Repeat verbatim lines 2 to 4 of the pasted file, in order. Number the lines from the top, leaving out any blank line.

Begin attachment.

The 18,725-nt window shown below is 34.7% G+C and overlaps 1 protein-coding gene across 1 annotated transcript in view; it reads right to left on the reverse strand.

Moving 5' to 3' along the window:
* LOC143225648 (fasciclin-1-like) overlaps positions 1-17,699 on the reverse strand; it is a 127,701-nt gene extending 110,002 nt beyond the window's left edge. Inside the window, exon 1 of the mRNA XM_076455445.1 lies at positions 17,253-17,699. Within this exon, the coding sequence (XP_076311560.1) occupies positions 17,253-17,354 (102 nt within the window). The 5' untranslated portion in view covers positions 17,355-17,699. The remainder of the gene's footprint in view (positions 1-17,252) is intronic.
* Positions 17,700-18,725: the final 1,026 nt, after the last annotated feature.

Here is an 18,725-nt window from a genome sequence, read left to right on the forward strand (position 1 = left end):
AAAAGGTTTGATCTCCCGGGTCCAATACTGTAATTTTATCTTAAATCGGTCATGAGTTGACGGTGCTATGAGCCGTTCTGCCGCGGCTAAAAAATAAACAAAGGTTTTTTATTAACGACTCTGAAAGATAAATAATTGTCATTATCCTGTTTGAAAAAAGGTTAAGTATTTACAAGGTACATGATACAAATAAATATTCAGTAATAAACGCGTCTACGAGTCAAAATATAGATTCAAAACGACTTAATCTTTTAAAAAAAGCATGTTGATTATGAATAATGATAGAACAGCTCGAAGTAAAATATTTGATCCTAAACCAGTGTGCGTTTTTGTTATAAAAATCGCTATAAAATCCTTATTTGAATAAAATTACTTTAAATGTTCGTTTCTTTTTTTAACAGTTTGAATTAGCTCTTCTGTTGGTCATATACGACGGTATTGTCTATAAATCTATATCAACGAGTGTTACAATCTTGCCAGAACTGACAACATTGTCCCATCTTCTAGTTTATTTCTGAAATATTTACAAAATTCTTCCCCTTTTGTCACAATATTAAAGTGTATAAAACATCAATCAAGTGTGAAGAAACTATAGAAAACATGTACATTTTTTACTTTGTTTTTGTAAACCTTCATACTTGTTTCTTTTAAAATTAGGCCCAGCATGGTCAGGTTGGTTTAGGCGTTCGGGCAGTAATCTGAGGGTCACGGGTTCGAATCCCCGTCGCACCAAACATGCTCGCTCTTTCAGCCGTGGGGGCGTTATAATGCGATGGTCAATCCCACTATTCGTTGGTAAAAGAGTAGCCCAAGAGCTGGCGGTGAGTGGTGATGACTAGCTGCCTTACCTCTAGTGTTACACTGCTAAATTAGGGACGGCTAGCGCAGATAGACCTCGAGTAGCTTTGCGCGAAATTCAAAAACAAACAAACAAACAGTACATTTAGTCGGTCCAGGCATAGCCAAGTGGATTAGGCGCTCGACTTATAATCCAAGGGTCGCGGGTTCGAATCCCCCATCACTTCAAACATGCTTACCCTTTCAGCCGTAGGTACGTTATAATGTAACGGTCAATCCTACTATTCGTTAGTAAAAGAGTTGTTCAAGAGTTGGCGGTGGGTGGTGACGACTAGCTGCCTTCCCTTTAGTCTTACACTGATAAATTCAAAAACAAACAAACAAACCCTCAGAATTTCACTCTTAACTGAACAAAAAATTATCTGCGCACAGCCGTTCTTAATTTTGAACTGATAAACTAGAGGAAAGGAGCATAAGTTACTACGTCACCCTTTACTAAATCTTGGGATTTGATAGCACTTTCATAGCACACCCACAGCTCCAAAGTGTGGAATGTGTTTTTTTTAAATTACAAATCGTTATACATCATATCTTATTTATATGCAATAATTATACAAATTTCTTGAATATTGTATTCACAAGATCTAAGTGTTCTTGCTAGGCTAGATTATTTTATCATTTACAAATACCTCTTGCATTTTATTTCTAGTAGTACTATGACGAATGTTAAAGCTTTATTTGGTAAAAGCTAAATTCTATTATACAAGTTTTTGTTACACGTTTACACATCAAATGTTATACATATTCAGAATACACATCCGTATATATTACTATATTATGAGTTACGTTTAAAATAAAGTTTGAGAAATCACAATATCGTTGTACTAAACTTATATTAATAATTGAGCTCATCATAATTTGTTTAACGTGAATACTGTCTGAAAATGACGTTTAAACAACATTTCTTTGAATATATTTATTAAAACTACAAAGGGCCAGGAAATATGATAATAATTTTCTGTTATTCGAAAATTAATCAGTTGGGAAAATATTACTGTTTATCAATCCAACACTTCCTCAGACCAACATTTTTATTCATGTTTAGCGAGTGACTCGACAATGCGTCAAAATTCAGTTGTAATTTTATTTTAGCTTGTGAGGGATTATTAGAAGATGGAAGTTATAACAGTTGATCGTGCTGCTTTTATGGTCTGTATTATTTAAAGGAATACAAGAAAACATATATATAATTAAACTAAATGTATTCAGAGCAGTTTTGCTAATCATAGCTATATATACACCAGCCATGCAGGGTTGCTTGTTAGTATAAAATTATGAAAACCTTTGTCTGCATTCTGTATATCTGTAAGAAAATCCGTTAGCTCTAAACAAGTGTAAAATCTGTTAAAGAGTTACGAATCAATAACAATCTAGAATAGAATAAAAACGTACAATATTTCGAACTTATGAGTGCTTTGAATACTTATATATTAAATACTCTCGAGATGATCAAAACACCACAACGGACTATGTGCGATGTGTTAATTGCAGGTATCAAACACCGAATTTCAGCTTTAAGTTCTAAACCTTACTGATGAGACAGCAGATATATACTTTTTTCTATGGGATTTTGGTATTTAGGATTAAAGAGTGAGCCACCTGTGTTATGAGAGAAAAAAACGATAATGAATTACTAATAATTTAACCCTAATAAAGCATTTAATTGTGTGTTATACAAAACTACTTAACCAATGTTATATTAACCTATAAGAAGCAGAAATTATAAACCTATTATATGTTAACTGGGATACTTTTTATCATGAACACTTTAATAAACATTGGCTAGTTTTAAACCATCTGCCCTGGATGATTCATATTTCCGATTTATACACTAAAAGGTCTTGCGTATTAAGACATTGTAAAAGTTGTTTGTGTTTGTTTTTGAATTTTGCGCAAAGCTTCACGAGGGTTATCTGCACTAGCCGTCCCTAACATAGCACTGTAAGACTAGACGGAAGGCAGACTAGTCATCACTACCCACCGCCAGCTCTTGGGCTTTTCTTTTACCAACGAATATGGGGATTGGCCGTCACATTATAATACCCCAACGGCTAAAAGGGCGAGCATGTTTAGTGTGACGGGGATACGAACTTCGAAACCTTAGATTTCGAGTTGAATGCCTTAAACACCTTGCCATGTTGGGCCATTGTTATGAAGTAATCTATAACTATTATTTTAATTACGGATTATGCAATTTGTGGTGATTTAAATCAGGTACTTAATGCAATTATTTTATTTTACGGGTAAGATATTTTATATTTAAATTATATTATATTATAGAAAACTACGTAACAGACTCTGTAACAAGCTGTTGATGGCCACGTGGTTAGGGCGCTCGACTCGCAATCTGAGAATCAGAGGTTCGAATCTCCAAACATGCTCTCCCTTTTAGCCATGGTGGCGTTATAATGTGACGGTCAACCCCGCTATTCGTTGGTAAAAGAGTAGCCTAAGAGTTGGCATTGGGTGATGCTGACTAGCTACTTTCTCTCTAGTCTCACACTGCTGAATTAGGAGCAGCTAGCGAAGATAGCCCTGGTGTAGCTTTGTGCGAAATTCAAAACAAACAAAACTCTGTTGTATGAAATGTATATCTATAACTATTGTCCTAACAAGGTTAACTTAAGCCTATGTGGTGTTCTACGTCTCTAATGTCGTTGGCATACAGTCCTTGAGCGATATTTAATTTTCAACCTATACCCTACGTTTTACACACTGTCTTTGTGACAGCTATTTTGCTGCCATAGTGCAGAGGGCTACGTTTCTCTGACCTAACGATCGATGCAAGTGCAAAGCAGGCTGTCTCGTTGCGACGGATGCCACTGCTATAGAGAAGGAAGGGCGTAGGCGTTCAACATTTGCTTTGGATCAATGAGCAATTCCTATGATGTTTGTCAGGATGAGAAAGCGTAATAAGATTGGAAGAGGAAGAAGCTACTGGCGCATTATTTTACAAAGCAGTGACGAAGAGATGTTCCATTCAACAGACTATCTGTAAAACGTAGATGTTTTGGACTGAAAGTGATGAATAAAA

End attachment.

Moving 5' to 3' along the window:
* LOC143225648 (fasciclin-1-like) overlaps positions 1-17,699 on the reverse strand; it is a 127,701-nt gene extending 110,002 nt beyond the window's left edge. Inside the window, exon 1 of the mRNA XM_076455445.1 lies at positions 17,253-17,699. Within this exon, the coding sequence (XP_076311560.1) occupies positions 17,253-17,354 (102 nt within the window). The 5' untranslated portion in view covers positions 17,355-17,699. The remainder of the gene's footprint in view (positions 1-17,252) is intronic.
* Positions 17,700-18,725: the final 1,026 nt, after the last annotated feature.